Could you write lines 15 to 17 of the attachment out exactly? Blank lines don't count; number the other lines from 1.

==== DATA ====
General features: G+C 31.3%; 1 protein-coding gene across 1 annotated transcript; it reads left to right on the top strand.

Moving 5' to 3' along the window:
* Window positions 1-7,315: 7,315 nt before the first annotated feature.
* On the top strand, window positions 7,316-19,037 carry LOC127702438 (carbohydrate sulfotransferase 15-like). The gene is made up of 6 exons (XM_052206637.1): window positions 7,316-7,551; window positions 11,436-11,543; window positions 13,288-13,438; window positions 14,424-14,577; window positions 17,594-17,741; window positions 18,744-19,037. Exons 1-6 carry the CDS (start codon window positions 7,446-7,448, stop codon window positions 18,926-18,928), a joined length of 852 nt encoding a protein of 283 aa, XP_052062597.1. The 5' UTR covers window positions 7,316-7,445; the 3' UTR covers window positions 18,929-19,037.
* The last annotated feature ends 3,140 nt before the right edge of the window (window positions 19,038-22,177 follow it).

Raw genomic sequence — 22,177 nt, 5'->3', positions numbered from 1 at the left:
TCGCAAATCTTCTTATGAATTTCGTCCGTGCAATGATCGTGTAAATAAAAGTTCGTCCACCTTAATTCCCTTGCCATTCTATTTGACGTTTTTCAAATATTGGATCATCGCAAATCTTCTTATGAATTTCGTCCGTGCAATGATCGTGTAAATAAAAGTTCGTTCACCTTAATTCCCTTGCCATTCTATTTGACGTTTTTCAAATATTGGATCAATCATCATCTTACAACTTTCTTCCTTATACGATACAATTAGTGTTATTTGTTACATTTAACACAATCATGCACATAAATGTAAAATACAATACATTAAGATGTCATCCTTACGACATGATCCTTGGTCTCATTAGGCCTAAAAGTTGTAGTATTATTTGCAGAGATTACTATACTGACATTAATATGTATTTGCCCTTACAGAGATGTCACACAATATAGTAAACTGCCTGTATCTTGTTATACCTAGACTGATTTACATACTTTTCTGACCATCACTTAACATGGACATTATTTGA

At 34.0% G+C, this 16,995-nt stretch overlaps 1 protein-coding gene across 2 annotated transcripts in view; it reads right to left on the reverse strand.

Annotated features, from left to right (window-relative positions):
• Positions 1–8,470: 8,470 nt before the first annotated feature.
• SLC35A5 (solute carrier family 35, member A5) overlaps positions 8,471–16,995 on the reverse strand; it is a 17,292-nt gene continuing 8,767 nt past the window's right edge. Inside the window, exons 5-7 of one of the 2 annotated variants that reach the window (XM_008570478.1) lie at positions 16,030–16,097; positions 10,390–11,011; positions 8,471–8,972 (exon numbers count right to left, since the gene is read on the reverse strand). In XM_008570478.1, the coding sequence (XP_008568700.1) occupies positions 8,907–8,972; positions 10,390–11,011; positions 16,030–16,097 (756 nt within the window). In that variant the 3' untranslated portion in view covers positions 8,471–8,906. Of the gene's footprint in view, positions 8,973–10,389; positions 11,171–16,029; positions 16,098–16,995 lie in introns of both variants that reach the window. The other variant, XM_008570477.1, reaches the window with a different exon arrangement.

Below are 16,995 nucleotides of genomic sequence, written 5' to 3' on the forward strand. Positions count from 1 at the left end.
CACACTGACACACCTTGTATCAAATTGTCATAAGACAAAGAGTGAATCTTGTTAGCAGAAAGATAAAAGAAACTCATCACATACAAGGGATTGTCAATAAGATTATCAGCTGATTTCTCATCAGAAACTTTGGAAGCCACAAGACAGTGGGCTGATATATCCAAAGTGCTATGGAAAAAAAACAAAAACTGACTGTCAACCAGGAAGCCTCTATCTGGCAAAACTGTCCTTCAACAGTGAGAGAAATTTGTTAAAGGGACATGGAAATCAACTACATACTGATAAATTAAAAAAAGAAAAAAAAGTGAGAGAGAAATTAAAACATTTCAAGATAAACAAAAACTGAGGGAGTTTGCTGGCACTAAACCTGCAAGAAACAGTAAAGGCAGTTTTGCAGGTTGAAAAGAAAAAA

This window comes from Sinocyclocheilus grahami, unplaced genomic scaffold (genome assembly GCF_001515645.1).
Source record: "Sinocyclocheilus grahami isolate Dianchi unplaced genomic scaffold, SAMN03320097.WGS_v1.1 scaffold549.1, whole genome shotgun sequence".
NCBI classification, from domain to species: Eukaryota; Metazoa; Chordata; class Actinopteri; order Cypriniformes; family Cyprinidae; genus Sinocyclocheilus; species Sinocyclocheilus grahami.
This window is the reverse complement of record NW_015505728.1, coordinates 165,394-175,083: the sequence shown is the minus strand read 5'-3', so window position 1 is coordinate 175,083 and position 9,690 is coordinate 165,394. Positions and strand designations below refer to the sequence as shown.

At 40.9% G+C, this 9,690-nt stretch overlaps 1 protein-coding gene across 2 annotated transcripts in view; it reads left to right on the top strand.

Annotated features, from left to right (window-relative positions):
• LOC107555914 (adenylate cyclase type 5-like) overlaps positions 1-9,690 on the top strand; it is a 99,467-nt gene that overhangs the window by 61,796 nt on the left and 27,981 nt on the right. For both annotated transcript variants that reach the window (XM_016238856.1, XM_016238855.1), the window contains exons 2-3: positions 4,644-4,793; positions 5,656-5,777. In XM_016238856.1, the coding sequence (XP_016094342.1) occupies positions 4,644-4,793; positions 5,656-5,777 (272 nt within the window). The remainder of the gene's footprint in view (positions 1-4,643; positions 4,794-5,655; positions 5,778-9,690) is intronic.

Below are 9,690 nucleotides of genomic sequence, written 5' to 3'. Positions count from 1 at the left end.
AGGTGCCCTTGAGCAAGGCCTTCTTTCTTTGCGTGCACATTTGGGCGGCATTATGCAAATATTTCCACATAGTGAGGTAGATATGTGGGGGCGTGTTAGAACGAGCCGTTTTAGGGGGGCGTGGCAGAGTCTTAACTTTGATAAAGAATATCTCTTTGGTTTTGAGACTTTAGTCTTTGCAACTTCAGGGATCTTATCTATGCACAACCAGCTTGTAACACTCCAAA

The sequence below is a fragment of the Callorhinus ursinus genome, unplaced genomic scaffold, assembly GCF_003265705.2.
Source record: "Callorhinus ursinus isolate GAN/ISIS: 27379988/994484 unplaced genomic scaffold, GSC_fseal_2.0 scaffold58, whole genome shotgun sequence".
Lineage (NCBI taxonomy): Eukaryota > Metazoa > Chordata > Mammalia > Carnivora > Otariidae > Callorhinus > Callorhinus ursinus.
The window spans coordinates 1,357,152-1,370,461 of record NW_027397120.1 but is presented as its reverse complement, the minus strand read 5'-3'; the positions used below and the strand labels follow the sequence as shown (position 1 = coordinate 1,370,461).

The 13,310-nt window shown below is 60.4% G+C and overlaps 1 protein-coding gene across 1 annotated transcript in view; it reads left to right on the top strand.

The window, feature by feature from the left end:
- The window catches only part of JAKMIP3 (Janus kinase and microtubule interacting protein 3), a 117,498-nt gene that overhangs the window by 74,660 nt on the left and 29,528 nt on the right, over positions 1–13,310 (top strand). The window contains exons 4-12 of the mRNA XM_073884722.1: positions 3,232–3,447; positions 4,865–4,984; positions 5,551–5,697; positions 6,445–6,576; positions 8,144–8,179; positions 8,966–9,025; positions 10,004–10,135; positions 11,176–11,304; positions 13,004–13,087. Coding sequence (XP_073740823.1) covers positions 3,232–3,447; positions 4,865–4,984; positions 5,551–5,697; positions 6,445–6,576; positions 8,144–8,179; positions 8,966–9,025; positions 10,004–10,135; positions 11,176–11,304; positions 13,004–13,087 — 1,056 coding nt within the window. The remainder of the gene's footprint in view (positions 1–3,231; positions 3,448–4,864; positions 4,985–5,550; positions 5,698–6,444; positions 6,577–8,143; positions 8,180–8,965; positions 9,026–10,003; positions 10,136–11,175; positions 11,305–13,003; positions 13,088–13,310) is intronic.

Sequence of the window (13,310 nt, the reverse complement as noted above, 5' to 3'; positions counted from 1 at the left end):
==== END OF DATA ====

Source record: "Sinocyclocheilus grahami isolate Dianchi unplaced genomic scaffold, SAMN03320097.WGS_v1.1 scaffold549.1, whole genome shotgun sequence".
NCBI classification, from domain to species: Eukaryota; Metazoa; Chordata; class Actinopteri; order Cypriniformes; family Cyprinidae; genus Sinocyclocheilus; species Sinocyclocheilus grahami.
This window is the reverse complement of record NW_015505728.1, coordinates 165,394-175,083: the sequence shown is the minus strand read 5'-3', so window position 1 is coordinate 175,083 and position 9,690 is coordinate 165,394. Positions and strand designations below refer to the sequence as shown.